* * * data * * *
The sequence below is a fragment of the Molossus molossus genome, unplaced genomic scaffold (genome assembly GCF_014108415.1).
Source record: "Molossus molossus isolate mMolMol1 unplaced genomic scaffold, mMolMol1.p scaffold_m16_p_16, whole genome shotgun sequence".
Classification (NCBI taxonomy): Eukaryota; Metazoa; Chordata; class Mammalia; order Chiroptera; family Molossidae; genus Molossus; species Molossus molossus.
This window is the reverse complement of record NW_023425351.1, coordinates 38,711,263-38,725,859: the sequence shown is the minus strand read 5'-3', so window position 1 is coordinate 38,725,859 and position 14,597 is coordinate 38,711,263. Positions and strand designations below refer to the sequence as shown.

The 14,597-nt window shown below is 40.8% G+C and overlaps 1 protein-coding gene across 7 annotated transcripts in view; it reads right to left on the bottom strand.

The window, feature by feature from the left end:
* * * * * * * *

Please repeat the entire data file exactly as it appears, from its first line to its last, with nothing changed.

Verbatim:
The sequence below is a fragment of the Molossus molossus genome, unplaced genomic scaffold (genome assembly GCF_014108415.1).
Source record: "Molossus molossus isolate mMolMol1 unplaced genomic scaffold, mMolMol1.p scaffold_m16_p_16, whole genome shotgun sequence".
Classification (NCBI taxonomy): Eukaryota; Metazoa; Chordata; class Mammalia; order Chiroptera; family Molossidae; genus Molossus; species Molossus molossus.
This window is the reverse complement of record NW_023425351.1, coordinates 38,711,263-38,725,859: the sequence shown is the minus strand read 5'-3', so window position 1 is coordinate 38,725,859 and position 14,597 is coordinate 38,711,263. Positions and strand designations below refer to the sequence as shown.

The 14,597-nt window shown below is 40.8% G+C and overlaps 1 protein-coding gene across 7 annotated transcripts in view; it reads right to left on the bottom strand.

The window, feature by feature from the left end: